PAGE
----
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Kyoto Carnival Heating Up

Posted on Saturday, September 14 at 23:23 by wolfmann

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The province's deep thinkers say it could add up to an average $5,000 loss in the real annual income of Albertans.

"Don't slay the messenger. This is his number, not mine. And $3 billion is no drop in the bucket," says Ralph yesterday, calling on Chretien to do more than pick a number out of the air. "We're talking 15 percent, that's a $3 billion annual loss. I know $3 billion is hard to relate to, but that is a lot of money, 15 percent is a big number considering what the industry contributes to this economy, it is a huge chunk of change not to be taken lightly."

"But is it 15 percent? We don't know, neither does the prime minister. It could be 15 percent, it could five percent or 50 percent. Nobody knows."

The premier says one thing is certain. Kyoto will hurt us badly, especially since the U.S. is not signing on to the deal and Third World countries are exempt from the accord.

"Why would companies invest billions here when they can go to another country with no obligations to achieve any targets under Kyoto?" asks the riled-up Ralph.

The premier does smile for a moment, when he reveals the Ontario government under Premier Ernie Eves will soon stand against the confusion of Kyoto.

"I'm getting signals Ernie Eves is on-side. We have some signs and indications. We expect something definitive soon. Premier Eves has been up to his eyeballs in other issues. It appears now he's starting to understand the potential implications of Kyoto and will come on board with Alberta.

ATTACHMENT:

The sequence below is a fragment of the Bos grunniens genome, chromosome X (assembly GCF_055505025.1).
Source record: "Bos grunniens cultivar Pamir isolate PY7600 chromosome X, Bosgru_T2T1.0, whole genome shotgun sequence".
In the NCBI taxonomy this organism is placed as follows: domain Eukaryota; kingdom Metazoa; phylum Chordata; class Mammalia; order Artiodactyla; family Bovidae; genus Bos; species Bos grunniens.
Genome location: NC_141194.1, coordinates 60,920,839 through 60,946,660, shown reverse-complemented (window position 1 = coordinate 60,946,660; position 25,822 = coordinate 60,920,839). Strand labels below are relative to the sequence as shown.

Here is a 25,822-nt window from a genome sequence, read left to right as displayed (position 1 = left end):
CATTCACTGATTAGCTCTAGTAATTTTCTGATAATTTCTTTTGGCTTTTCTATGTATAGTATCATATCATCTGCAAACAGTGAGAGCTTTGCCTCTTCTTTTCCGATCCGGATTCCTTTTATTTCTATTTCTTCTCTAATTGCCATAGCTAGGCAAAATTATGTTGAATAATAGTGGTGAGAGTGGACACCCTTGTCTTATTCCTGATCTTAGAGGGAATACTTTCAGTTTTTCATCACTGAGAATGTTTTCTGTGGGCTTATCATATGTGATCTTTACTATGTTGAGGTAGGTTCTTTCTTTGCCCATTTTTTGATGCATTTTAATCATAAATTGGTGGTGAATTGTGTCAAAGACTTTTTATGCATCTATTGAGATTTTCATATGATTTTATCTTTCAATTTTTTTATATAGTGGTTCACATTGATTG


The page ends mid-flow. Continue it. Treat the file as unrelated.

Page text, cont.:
"He realizes this could have very serious economic consequences for Ontario, being they are the largest consumer of fossil fuels."

Yesterday, Alberta also got an added boost from New Brunswick Premier Bernard Lord, who chides Ottawa for its "ambiguous position," maintaining the country will be economically damaged if we go it alone on Kyoto without the U.S.

Only Quebec and Manitoba, both big hydro producers, now back Kyoto, and they stand to benefit from its approval.

Ralph shakes his head further as he documents the clueless Chretien's collapsing position, saying the PM wants to ultimately OK Kyoto because he believes it would be "nice."

Not only does the PM admit he has no real plan on how to cut greenhouse gas emissions but our fearless leader isn't even sure what Kyoto involves.

When Chretien talks to Ralph, the prime minister starts speaking of the need to deal with acid rain and pollutants.

"These are matters of pollution, putting dirty stuff in our rivers and emitting dirty rotten stuff in our air, stuff you can feel in your lungs and see the effects in your body," says Ralph.

"Pollution has nothing to do with Kyoto. With Kyoto we're talking about what we can't see, what we can't feel. It's something we exhale each and every day of our lives. It's called carbon dioxide and it has everything to do with the alleged phenomenon apparently contributing to global warming."

Kyoto isn't about cutting down on smog, Jean.

When Ralph mentions this fact to Chretien, the prime minister is not fazed in the least. Apparently, the PM responds: "The Canadian people don't distinguish."

Ralph's reply to all this?

"I know there's a lot of hocus pocus. But I really don't know what his political agenda is and I don't think the prime minister knows."

And just when we think it can't get any worse.


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